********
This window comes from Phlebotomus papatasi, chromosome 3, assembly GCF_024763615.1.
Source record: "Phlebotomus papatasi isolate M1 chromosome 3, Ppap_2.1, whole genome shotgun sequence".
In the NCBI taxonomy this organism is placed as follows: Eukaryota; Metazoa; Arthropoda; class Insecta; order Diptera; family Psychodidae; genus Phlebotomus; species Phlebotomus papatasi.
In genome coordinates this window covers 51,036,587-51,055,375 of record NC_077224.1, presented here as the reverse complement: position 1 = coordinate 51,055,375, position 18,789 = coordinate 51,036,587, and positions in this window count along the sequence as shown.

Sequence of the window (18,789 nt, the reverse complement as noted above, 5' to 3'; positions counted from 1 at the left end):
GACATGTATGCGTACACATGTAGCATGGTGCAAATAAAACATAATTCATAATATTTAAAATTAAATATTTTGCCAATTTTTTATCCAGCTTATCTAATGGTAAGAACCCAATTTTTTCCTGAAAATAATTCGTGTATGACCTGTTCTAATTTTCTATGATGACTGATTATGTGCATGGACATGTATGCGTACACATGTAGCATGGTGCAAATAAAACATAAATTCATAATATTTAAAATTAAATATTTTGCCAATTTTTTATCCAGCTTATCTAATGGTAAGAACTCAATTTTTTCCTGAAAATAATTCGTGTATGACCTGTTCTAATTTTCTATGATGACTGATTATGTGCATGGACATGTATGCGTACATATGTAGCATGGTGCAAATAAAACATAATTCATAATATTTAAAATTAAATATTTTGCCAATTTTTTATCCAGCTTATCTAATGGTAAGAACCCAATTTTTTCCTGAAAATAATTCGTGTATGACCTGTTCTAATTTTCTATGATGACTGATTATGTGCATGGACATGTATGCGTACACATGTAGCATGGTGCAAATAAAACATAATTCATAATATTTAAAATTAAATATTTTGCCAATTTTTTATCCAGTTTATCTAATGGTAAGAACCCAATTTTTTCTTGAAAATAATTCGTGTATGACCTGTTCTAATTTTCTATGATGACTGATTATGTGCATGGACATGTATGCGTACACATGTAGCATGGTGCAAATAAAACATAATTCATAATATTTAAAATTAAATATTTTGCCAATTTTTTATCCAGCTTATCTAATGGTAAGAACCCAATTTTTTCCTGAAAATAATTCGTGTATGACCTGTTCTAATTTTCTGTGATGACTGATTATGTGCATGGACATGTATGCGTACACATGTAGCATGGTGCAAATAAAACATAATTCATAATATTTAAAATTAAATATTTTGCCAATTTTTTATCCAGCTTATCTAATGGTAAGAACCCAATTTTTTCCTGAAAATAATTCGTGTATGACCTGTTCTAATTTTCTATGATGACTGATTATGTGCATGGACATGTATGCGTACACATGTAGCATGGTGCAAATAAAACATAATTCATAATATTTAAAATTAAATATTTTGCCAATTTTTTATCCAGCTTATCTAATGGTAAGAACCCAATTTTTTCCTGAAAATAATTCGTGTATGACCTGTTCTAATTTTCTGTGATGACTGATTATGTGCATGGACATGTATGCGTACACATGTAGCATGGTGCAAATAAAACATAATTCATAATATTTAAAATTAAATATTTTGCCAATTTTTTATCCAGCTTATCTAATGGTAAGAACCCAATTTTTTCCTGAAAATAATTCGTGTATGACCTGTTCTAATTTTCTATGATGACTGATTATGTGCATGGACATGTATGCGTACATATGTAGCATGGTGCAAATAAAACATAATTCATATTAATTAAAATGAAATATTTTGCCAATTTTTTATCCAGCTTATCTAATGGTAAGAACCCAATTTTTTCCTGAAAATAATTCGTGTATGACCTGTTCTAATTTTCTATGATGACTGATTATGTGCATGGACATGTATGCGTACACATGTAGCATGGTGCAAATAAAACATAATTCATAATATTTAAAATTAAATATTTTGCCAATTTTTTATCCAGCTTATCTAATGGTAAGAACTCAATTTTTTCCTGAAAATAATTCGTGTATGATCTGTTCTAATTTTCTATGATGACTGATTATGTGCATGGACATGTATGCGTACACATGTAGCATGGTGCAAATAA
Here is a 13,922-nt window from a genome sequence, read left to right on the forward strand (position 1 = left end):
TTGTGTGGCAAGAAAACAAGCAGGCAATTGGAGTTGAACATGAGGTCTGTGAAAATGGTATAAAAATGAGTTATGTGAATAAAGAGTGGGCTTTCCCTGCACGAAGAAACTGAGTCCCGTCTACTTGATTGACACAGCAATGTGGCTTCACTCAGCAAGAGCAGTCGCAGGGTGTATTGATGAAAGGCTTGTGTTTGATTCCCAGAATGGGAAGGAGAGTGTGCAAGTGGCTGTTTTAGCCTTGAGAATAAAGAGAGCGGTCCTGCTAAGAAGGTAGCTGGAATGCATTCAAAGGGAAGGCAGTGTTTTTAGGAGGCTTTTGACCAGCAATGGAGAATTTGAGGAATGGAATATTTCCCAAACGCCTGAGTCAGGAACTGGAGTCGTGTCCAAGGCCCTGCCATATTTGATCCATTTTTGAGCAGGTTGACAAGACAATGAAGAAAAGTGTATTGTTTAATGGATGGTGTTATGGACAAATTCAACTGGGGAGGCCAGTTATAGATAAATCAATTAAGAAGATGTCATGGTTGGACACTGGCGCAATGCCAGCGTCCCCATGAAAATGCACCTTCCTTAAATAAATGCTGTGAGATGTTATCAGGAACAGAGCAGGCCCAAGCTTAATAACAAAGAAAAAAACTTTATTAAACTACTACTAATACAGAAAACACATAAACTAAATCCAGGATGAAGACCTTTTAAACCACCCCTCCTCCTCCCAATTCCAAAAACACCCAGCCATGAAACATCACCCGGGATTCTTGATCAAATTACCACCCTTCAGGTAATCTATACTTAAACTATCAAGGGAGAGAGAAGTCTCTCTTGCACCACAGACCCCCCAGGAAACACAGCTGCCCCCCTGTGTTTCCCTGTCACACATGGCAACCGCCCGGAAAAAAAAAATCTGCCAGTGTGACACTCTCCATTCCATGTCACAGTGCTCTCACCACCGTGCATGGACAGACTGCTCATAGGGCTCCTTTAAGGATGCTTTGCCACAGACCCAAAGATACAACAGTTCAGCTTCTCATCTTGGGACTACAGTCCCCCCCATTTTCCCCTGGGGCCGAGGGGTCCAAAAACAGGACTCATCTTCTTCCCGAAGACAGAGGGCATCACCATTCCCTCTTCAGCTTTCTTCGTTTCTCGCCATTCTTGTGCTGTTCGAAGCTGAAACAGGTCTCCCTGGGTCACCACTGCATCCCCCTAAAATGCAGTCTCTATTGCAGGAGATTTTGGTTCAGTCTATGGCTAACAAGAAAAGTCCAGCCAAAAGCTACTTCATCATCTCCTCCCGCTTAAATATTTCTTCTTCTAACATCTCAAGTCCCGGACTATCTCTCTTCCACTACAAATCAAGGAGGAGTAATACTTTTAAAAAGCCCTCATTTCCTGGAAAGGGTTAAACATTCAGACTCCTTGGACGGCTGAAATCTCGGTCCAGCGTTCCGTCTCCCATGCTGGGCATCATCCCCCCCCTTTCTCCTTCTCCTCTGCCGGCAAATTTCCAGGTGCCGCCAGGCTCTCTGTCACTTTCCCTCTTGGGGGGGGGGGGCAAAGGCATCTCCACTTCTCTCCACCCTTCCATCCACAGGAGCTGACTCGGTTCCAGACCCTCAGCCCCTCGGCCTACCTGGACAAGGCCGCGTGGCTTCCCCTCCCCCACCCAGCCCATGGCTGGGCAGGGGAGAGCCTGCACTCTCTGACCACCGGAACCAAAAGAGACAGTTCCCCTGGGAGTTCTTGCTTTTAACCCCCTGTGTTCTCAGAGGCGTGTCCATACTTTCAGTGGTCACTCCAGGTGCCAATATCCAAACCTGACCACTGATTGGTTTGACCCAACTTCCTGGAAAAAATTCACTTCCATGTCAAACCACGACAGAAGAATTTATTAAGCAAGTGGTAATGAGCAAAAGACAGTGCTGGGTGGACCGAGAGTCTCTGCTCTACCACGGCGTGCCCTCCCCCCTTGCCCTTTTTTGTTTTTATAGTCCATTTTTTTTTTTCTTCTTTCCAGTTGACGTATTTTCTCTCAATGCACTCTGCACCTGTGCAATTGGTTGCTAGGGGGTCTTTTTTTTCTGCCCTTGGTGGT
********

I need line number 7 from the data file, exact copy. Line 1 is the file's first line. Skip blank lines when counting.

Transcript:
Here is a 13,922-nt window from a genome sequence, read left to right on the forward strand (position 1 = left end):